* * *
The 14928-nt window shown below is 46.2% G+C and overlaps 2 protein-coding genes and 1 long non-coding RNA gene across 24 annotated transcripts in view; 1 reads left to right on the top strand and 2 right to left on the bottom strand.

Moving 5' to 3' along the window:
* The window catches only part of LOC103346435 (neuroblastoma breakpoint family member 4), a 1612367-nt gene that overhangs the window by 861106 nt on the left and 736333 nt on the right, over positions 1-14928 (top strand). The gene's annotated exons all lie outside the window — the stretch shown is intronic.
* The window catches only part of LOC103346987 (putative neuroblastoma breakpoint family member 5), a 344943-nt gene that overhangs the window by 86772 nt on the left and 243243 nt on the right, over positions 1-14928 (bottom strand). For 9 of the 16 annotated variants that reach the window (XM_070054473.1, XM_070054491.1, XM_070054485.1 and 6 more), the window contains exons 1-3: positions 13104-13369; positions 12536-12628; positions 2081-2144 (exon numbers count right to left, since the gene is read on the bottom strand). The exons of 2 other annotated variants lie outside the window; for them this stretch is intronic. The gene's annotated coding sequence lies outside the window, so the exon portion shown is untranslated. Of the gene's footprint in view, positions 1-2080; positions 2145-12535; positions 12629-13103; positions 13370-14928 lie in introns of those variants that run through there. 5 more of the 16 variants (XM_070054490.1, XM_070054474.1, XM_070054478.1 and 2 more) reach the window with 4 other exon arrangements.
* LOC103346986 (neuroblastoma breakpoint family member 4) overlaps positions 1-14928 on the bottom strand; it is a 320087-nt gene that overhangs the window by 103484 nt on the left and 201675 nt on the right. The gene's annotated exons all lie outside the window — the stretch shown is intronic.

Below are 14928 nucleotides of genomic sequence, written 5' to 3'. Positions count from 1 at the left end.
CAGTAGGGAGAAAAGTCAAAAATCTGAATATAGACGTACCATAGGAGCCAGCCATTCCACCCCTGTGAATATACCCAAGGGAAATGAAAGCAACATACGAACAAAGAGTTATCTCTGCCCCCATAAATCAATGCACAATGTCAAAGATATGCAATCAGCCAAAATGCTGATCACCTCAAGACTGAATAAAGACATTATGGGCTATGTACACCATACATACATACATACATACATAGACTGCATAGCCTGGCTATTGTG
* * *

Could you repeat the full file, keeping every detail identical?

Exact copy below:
The 14928-nt window shown below is 46.2% G+C and overlaps 2 protein-coding genes and 1 long non-coding RNA gene across 24 annotated transcripts in view; 1 reads left to right on the top strand and 2 right to left on the bottom strand.

Moving 5' to 3' along the window:
* The window catches only part of LOC103346435 (neuroblastoma breakpoint family member 4), a 1612367-nt gene that overhangs the window by 861106 nt on the left and 736333 nt on the right, over positions 1-14928 (top strand). The gene's annotated exons all lie outside the window — the stretch shown is intronic.
* The window catches only part of LOC103346987 (putative neuroblastoma breakpoint family member 5), a 344943-nt gene that overhangs the window by 86772 nt on the left and 243243 nt on the right, over positions 1-14928 (bottom strand). For 9 of the 16 annotated variants that reach the window (XM_070054473.1, XM_070054491.1, XM_070054485.1 and 6 more), the window contains exons 1-3: positions 13104-13369; positions 12536-12628; positions 2081-2144 (exon numbers count right to left, since the gene is read on the bottom strand). The exons of 2 other annotated variants lie outside the window; for them this stretch is intronic. The gene's annotated coding sequence lies outside the window, so the exon portion shown is untranslated. Of the gene's footprint in view, positions 1-2080; positions 2145-12535; positions 12629-13103; positions 13370-14928 lie in introns of those variants that run through there. 5 more of the 16 variants (XM_070054490.1, XM_070054474.1, XM_070054478.1 and 2 more) reach the window with 4 other exon arrangements.
* LOC103346986 (neuroblastoma breakpoint family member 4) overlaps positions 1-14928 on the bottom strand; it is a 320087-nt gene that overhangs the window by 103484 nt on the left and 201675 nt on the right. The gene's annotated exons all lie outside the window — the stretch shown is intronic.

Below are 14928 nucleotides of genomic sequence, written 5' to 3'. Positions count from 1 at the left end.
CAGTAGGGAGAAAAGTCAAAAATCTGAATATAGACGTACCATAGGAGCCAGCCATTCCACCCCTGTGAATATACCCAAGGGAAATGAAAGCAACATACGAACAAAGAGTTATCTCTGCCCCCATAAATCAATGCACAATGTCAAAGATATGCAATCAGCCAAAATGCTGATCACCTCAAGACTGAATAAAGACATTATGGGCTATGTACACCATACATACATACATACATACATAGACTGCATAGCCTGGCTATTGTG